Saul has a son named Jonathan.  One would think that Jonathan would side with his father merely because of family loyalty which in that day was highly expected.  Or that Jonathan would be jealous of David because it was David and not him who would inherit the throne.  Yes, Jonathan had reason to despise David, but surprisingly he doesn’t.

In fact, scripture says “The soul of Jonathan was knit to the soul of David and Jonathan loved him as his own soul.  Then Jonathan made a covenant with David, because he loved him as his own.  Jonathan stripped himself of the robe that he was wearing and gave it to David and even his sword and his bow and his belt.”    

When Jonathan divests himself of his robe and his armor, he is saying to David: let there be nothing between us, nothing to get in the way of us knowing each other, human being to human being, soul to soul.  It is a symbol of tremendous vulnerability; it is symbolic of being real, authentic and genuine with another.

A chapter later we read that Saul and his son, Jonathan die in battle.  David is inconsolable.  His eulogy for his dead friend says it all: “I am distressed for you Jonathan, greatly beloved were you to me; your love to me was wonderful, passing the love of women.”

Hearing this, some of you may be wondering what kind of straight man says that to another straight man?  As you can imagine there have been eyebrows raised over this passage, “David loved Jonathan so much that it passed the love of women?”  Biblical scholars have surmised about the nature of their relationship – was it a romantic relationship, was it brotherly love, was it a friendship?  Some of you have probably drawn your own conclusion, but for purposes of today’s sermon I do not want us to get bogged down in defending one position or another but I want us to look deeply at their covenant with one another.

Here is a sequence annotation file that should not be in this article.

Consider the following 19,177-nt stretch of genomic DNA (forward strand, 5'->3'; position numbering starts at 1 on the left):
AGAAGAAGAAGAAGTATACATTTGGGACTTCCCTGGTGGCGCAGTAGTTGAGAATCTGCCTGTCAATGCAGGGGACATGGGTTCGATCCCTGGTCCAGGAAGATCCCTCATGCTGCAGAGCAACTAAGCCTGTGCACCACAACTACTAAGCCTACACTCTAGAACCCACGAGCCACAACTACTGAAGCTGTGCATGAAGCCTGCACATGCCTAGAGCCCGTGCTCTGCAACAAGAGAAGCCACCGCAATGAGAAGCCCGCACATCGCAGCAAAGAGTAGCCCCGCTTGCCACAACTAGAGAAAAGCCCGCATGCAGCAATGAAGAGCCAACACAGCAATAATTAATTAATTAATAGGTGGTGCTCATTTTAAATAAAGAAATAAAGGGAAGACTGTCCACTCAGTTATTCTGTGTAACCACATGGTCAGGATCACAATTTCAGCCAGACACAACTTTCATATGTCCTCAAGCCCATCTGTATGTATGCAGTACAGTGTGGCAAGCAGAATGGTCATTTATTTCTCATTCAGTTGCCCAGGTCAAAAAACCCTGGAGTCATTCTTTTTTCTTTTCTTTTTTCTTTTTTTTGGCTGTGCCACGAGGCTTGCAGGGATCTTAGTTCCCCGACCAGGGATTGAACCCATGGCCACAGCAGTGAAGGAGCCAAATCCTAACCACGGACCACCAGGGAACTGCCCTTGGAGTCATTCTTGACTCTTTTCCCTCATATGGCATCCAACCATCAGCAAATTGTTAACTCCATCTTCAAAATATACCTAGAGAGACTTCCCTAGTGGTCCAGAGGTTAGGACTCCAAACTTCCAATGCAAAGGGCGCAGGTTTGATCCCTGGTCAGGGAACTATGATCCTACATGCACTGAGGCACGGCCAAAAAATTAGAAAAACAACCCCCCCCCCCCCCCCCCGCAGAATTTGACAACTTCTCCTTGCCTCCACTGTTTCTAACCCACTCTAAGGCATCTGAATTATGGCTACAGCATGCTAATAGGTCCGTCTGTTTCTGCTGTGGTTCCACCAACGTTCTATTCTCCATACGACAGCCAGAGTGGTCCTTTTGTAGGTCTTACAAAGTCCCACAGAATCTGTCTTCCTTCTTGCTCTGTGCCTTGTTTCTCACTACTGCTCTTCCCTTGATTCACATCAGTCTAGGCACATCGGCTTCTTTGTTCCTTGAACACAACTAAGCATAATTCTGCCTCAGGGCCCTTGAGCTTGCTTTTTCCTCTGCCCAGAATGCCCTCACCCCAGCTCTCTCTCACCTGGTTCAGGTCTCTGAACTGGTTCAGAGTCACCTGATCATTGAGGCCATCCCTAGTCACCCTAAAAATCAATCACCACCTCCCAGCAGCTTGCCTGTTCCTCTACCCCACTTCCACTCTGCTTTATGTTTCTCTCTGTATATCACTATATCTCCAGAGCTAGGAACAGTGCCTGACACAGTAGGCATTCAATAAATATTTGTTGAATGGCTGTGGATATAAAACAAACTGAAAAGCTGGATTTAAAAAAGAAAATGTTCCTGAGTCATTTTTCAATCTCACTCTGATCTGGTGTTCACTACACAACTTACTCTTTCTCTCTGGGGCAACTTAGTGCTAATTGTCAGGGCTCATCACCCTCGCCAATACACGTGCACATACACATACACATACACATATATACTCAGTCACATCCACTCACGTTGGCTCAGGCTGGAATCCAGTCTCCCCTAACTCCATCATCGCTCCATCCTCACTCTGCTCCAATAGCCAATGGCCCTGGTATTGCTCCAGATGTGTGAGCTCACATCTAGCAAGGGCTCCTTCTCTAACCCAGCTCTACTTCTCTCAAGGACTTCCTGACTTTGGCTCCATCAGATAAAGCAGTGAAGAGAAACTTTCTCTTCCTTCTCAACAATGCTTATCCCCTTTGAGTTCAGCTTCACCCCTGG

David loved Jonathan so much that years later after Jonathan had died, at a time when David became known as the 24 karot king, the greatest king Israel has ever known because he unified the twelve tribes of Israel, masterminded military conquests, and brought the ark back to Jerusalem, David remembers his covenant with Jonathan.  Yes, Jonathan had died years before, but David’s covenant does not.   As we heard last week, David asks the question, “Is there anyone left from the house of Saul, the house of Jonathan to whom I may show the kindness of God?”  

“David had many reasons to forget the vow he made with Jonathan.  The two were young and idealistic.  Saul was cruel and relentless.  Who honors the children of a nemesis? David has a nation to rule and an army to lead.  What king has time for small matters?  But, to David, a covenant is no small matter” (Lucado, Facing Your Giants, pg. 122).  So, David asks, “Is there anyone left from the house of Saul, the house of Jonathan to whom I may show the kindness of God?”  

Ziba, the former servant of Saul, says, “Well, there’s this boy who is crippled in both feet. He lives in Lo Debar.”  He is referring to Mephibosheth who lives in a place that literally means “place of no pasture”.  And David says, “Bring Mephibosheth from the place of no pasture to the palace and tell him there’s a place for him at the king’s table.”  David honored his covenant with Jonathan.